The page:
A Road Less Traveled
“It’s not just a job, it’s an adventure,” they said. “Let the journey begin,” they said. Travel the world; learn a skill, they said. In the Navy, Melody Pyles did all that and then some. But it took over a decade of battling egos before she would find herself on top of the hill in Makakilo, in an apartment with a view of beautiful Oahu, feeling as if she’s reach the pinnacle of Maslow’s Heirarchy of Needs. She worked hard to get there; and approximately 30 years later, I would meet Melody in magical Okinawa, once again doing what she loves around the people she relates with the most.
When Melody joined the Navy, she was first assigned to a helicopter squadron at Naval Air Station Norfolk in 1976, where she learned how to be an Aviation Machinist Mate. She loved working on planes and remembers getting to start the engines of the Douglas A-4 Skyhawk while stationed at Naval Air Station Miramar in 1983 where the famed TOPGUN program was located. But as a female aircraft mechanic, she was initially treated as a “tool fetcher” until she finally had to put her foot down and demanded to be heard. Still, throughout the years, Melody would experience a lot of push back from the male mechanics and maintenance control who would circumvent her when she offered ideas upon troubleshooting issues. It wasn’t until she made Chief Petty Officer in 1991 that it ceased to be an issue.
Throughout her military service, Melody would find herself in some of the most sought after duty stations in the world: from short stints in Misawa, Japan; to extended ones in Barbers Point on Oahu, Hawaii; Guam–even Sigonella, Italy. Her best memories were of former Naval Air Station Barbers Point in 1987 where she held a lot of responsibilities in quality assurance and the aviation maintenance chiefs relied on her. Already a decade into her career, she felt she had finally come into “self-fulfillment, both professionally and personally.” Earning her Enlisted Air Warfare Specialist wings would also be a proud accomplishment. Later, Melody would serve as an instructor at Naval Air Station North Island in San Diego, California. Before she retired in 1997, she served as the maintenance chief for the Admiral’s aircraft in Naval Air Station Sigonella, Italy.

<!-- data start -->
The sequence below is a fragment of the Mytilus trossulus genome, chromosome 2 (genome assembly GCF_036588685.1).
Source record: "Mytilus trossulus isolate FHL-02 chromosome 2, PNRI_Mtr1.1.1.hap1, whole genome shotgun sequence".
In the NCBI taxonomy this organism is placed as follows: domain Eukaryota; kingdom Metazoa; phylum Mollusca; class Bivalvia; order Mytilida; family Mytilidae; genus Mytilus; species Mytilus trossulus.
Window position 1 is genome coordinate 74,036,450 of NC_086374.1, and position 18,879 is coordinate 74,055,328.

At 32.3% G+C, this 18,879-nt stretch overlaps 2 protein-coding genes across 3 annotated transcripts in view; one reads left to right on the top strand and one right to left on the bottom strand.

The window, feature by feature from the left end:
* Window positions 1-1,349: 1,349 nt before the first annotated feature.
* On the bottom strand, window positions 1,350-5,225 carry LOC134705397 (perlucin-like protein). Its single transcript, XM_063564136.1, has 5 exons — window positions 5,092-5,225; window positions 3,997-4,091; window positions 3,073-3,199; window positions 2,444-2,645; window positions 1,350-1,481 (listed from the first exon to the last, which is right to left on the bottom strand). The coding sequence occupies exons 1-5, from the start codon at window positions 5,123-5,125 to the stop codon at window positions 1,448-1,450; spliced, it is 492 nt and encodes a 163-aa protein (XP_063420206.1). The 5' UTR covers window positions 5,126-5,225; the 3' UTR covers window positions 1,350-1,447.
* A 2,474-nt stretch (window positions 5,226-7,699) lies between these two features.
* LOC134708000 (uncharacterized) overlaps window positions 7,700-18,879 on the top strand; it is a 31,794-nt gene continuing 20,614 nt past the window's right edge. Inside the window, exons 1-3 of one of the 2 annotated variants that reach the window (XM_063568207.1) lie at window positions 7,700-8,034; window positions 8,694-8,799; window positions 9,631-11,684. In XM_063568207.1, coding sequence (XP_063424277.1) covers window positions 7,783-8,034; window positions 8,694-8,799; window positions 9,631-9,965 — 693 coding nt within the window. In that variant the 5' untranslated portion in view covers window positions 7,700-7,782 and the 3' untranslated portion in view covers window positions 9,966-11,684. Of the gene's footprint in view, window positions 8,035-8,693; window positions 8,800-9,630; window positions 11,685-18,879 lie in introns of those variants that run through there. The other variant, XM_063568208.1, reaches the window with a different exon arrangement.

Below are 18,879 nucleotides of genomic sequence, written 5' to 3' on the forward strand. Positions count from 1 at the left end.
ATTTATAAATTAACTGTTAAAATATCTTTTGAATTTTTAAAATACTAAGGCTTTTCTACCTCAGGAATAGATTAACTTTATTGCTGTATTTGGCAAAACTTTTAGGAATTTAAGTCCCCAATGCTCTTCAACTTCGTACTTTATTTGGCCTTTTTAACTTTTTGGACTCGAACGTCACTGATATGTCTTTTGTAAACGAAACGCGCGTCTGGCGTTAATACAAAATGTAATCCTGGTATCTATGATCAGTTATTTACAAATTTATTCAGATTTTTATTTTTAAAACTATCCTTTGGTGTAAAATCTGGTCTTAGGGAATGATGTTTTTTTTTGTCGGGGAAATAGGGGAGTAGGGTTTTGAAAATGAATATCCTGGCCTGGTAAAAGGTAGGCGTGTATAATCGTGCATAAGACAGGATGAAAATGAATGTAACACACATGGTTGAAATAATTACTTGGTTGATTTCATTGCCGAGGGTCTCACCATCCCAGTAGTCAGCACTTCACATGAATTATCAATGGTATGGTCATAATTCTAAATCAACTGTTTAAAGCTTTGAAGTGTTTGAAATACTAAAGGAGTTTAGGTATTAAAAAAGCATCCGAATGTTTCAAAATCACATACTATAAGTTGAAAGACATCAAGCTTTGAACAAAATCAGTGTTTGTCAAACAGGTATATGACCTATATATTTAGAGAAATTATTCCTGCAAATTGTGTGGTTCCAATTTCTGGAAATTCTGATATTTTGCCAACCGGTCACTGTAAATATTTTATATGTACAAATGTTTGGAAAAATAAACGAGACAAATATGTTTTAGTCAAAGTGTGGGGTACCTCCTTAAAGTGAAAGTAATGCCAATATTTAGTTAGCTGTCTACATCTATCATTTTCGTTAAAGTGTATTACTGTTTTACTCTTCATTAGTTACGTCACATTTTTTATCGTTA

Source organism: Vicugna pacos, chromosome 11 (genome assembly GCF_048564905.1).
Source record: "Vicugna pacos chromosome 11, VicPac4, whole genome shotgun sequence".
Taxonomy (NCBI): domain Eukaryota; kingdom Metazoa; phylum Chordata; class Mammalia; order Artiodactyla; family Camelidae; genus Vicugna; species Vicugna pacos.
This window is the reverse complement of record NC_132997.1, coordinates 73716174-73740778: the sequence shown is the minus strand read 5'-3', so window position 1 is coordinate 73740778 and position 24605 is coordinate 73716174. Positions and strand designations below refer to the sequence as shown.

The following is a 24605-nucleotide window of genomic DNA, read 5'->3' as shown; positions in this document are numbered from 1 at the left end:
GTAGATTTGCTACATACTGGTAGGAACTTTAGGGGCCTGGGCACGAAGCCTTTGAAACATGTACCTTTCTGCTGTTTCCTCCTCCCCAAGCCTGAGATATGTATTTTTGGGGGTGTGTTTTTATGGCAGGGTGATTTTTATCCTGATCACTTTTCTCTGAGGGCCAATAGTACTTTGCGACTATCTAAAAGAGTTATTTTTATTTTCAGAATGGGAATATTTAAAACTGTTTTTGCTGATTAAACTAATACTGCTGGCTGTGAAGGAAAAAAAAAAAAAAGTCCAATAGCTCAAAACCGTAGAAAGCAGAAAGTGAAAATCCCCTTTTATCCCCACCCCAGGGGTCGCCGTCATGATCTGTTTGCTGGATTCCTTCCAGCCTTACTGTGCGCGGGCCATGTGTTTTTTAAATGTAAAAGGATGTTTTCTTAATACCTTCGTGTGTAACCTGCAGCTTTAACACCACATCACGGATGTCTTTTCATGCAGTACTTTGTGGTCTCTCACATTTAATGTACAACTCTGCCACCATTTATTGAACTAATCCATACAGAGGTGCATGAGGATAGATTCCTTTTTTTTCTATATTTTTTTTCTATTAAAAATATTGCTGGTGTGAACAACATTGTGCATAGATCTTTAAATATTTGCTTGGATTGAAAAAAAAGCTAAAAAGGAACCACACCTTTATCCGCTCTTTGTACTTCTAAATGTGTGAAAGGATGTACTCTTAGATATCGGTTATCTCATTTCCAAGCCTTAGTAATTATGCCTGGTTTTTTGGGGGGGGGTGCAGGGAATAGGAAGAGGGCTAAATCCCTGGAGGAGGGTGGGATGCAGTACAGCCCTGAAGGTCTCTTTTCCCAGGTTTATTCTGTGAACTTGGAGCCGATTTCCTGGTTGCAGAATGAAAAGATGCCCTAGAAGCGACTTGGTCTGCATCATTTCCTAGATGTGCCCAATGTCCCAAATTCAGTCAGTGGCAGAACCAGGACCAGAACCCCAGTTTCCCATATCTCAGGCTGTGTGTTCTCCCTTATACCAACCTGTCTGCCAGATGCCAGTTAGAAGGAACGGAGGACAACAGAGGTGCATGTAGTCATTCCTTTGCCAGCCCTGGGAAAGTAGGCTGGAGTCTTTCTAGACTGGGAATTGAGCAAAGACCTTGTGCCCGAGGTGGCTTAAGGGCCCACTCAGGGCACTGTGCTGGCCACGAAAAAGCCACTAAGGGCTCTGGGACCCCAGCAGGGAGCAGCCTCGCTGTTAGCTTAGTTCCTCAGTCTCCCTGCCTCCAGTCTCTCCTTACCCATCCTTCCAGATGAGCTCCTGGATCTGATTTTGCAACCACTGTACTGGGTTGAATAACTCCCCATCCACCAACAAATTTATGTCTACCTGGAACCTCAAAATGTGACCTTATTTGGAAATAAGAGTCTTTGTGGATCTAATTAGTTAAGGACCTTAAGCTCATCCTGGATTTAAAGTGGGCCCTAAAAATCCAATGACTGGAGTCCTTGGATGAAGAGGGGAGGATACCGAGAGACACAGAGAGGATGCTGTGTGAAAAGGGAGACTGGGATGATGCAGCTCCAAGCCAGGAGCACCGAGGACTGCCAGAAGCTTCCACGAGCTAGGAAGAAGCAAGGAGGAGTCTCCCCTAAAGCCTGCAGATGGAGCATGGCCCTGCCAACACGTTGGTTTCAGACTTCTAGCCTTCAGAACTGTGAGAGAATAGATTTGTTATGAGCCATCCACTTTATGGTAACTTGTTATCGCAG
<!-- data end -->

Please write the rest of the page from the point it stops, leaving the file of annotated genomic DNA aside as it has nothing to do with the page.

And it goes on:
When I met Melody in Okinawa in 2018, we were both there to serve men and women we’ve grown to consider family–brothers and sisters in arms. Almost two years later during a global pandemic, she tells me she feels like she took the road less traveled as far as her military career, but the fact that she did what she did made a world of difference in opportunities later on in life. Her transition to civilian life was difficult. The military was all she knew and getting out felt like a lifetime of difference. Nevertheless, the military taught her how to be self-reliant and independent and that she could pretty much do anything. She learned how to get things done, independently and with people. She learned that it takes different leadership styles to work with different types of people. She learned to adapt.
As we slowly transition to a new normal during this season of COVID-19, I challenge everyone to look back to a time when to change felt impossible. However big or small the pains, the losses, between the suffocating spaces and deafening amount of information, we all have incredible potential for resiliency. We will ride through this tide, this wave, this ebb and flow of life. Take a deep breath. I’ll see you on the topside.